Get with your broker to develop a list of boats you’d like to get on and check out.  This was really important because we got to check things out at our own pace, without a bunch of other people also trying to check things out.  We carved out two days with our broker to spend all day checking out boats and we’re glad we did!  Boat Shopping Day 1 for us helped us make some serious decisions about what we actually wanted.  Boat Shopping Day 2 really sealed the deal for us between what we wanted, what our budget was and how much work we wanted to put into our prospective new boat.  We were blessed to have found “the one” during Boat Shopping Day 1, but, if we wouldn’t have, we would have set up more boat shopping dates with Spencer to check out more options until we found “the one,” no matter how long that may have taken.


We found it to be really helpful to quickly write down some thoughts immediately after we got off each of the boats we looked at.  Things we liked, things we didn’t like, things that were concerns.  Debriefing helped us hone our search and keep our list of prospective boats in check.  We kept a running list of the boats we saw and our reflections.  And we talked about it.  A LOT.  What were the pros and cons?  How much work would be involved?  How much did we like this boat compared to others that we’ve seen?  We were constantly evaluating and judging every boat we had been on.  And we found it super helpful to write things down to keep them straight.


Make a decision about what you want.  Weigh the pros and cons.  Double check the finances.  Make sure to consider any cost of moving the boat from where it is to where it needs to be.  Check out cost of insurance, registration, dockage, fuel, etc. and make sure all are well within your financial comfort zone.  We crunched the numbers again and again, just making sure that we didn’t miss something that may surprise us down the road.  Once we were confident, we looked at each other and said, “Let’s buy the damn boat!  Wait, are we really getting ready to FINALLY buy the damn boat?!”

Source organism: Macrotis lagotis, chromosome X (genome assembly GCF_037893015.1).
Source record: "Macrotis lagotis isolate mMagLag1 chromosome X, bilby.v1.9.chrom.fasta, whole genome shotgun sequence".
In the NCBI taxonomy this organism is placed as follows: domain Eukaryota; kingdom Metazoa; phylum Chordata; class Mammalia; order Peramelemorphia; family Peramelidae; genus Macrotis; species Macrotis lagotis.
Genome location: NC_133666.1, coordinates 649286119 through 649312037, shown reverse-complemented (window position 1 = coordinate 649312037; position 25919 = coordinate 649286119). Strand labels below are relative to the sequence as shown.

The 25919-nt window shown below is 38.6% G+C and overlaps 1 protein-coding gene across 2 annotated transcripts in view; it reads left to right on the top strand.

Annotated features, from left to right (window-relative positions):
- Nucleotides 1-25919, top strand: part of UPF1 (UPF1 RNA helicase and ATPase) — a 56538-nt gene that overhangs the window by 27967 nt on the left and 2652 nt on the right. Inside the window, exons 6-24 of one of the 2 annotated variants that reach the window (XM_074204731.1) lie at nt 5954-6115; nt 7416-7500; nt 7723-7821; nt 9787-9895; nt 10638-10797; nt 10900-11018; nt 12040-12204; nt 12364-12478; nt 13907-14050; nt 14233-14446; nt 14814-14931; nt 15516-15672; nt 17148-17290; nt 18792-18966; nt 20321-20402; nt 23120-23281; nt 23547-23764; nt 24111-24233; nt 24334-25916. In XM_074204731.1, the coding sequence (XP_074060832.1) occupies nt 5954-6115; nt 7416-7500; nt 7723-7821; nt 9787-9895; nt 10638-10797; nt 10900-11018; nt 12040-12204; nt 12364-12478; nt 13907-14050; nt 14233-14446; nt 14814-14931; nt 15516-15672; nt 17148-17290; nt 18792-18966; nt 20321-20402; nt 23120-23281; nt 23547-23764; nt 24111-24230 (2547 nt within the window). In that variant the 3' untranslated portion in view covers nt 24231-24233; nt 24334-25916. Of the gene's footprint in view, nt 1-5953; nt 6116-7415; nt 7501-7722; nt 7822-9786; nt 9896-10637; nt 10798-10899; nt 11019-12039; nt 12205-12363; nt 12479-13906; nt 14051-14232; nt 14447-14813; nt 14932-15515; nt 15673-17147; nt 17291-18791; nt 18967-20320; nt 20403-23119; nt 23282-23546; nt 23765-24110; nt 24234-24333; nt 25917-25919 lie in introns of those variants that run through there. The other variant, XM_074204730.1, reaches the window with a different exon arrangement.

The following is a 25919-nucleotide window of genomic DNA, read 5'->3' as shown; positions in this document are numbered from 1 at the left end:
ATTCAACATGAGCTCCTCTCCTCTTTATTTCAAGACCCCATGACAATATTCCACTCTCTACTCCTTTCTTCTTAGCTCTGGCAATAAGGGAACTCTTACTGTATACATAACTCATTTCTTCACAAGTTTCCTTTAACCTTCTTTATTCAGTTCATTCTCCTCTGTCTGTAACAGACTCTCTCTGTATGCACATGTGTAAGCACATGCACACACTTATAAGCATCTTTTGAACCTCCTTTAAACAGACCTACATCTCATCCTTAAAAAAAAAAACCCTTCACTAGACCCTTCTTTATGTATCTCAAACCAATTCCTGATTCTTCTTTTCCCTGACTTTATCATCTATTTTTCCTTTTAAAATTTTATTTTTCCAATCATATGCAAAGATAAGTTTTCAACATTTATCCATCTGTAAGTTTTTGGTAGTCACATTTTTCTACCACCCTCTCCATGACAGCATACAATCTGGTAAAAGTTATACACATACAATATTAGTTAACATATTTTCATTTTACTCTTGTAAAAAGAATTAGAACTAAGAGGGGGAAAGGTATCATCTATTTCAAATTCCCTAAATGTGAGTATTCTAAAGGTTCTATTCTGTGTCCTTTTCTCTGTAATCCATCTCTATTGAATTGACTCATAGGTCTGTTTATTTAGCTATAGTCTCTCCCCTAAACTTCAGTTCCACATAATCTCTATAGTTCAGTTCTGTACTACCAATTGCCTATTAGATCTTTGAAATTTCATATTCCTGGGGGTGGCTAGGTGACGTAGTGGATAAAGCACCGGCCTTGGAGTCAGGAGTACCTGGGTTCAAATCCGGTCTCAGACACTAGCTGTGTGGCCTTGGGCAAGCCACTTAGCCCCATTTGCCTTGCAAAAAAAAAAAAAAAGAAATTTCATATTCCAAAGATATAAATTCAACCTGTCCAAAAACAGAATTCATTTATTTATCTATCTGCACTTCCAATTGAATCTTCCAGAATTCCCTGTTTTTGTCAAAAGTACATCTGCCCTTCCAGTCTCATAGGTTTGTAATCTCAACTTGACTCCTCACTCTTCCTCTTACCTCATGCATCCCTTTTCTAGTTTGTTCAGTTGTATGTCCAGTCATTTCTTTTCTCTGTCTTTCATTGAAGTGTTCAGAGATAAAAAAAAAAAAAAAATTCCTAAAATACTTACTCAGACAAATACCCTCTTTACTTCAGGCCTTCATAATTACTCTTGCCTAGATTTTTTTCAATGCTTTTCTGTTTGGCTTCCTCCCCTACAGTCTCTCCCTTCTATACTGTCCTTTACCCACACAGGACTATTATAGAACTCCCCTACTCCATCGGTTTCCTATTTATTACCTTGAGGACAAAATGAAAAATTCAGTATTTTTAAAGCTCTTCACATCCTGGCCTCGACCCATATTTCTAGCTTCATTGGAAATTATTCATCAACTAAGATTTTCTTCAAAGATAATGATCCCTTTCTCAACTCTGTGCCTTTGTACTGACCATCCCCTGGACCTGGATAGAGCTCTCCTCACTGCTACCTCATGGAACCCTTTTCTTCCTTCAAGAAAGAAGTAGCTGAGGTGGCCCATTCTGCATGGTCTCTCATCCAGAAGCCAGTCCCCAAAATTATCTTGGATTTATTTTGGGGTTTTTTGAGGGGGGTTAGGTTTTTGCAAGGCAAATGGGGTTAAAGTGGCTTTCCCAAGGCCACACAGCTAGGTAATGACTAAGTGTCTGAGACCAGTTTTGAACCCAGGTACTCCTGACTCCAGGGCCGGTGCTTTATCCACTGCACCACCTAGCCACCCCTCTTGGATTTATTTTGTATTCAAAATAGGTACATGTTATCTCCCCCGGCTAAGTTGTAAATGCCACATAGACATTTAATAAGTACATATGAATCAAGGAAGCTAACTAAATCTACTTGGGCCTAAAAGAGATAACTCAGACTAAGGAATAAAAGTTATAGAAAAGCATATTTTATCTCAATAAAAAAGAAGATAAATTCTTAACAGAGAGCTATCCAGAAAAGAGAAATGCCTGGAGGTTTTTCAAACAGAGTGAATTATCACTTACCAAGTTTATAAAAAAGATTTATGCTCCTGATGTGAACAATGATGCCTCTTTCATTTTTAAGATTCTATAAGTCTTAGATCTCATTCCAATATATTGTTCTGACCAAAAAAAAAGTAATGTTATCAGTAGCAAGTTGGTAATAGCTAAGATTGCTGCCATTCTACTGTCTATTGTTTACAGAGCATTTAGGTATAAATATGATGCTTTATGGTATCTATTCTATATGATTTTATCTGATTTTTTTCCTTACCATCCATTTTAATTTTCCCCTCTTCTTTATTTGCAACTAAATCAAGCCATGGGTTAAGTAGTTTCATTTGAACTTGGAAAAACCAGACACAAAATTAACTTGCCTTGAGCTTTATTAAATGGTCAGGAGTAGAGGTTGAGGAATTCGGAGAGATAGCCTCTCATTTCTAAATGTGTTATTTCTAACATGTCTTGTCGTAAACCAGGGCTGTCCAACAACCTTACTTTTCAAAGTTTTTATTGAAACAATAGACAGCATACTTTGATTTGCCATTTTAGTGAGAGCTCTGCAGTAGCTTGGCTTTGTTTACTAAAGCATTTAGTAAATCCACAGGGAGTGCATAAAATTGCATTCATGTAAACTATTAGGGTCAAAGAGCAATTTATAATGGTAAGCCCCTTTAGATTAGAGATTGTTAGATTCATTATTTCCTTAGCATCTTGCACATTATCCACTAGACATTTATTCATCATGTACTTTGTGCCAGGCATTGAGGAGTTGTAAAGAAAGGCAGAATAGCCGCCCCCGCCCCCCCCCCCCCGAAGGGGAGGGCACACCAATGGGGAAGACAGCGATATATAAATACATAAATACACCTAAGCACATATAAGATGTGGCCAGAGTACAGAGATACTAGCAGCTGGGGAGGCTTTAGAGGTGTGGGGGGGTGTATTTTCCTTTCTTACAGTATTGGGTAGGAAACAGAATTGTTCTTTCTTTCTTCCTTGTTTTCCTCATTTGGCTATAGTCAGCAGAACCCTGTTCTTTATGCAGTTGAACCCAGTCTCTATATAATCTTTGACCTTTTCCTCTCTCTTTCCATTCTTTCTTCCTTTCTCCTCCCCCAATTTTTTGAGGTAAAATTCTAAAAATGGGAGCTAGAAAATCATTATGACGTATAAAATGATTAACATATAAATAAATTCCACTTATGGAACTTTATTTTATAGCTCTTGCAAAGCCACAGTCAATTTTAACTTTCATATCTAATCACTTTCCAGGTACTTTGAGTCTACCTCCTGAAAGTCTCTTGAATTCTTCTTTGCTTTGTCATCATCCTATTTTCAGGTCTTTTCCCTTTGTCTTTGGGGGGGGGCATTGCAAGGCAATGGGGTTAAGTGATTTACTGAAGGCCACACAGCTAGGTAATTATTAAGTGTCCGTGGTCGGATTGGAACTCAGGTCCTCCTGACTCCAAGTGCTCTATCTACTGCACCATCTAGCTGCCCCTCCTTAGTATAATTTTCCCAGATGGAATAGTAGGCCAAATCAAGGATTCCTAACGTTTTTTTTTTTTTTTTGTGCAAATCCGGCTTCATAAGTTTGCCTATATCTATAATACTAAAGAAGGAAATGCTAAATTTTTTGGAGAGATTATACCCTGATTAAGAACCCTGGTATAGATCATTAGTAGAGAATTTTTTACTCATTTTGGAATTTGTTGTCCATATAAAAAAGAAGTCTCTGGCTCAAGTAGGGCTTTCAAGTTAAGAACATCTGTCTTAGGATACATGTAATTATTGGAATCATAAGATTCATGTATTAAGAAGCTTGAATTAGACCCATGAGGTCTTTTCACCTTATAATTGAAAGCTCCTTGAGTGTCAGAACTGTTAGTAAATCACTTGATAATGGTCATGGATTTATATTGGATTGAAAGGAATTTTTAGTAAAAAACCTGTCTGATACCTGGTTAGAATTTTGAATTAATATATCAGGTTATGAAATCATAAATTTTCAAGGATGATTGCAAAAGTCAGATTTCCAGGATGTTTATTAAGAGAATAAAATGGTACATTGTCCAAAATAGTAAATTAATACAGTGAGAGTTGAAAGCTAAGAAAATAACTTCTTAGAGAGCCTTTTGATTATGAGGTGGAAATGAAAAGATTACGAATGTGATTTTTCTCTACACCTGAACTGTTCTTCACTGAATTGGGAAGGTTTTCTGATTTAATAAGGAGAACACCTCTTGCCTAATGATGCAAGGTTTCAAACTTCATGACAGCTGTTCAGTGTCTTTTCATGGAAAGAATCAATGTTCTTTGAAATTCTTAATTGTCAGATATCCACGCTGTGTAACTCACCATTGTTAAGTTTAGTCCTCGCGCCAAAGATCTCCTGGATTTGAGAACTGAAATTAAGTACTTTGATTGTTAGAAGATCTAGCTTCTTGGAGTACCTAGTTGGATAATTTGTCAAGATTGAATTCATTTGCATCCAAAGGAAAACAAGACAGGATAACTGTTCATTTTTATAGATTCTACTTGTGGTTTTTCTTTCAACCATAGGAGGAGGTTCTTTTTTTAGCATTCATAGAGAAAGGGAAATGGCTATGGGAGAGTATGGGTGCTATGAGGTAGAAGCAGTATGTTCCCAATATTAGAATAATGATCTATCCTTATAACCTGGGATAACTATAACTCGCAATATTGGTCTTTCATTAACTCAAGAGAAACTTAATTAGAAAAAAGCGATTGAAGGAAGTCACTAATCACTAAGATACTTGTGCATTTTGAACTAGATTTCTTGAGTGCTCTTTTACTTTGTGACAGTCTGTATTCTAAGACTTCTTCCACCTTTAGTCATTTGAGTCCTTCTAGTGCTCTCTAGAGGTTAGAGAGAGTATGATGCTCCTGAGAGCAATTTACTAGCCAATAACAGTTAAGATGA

Let your broker know that you’ve found “the one” and would like to make her yours.  Our broker pulled some historical sales data for boats similar to ours and worked with us to determine what a reasonable offer looked like.  This is where we found Spencer’s experience and knowledge exceptionally helpful.  While we didn’t want to submit a dirtball low, offensive offer to the owner, we did want to get the price down some in order to be able to more comfortably afford some of the upgrades we’d like to make.  We really didn’t know what might be considered an offensive offer to the seller, we just knew we didn’t want to make that mistake.  Spencer was fantastic help with nailing down what he felt was an appropriate offer, given historical sales data and the specific boat we were interested in purchasing.  Once we were confident with the price of our offer, our broker sent us the offer to review and sign electronically.  Once we signed our life away (and took a huge, anxious breath!), Spencer contacted the seller (or in our case, the seller’s broker) with our offer.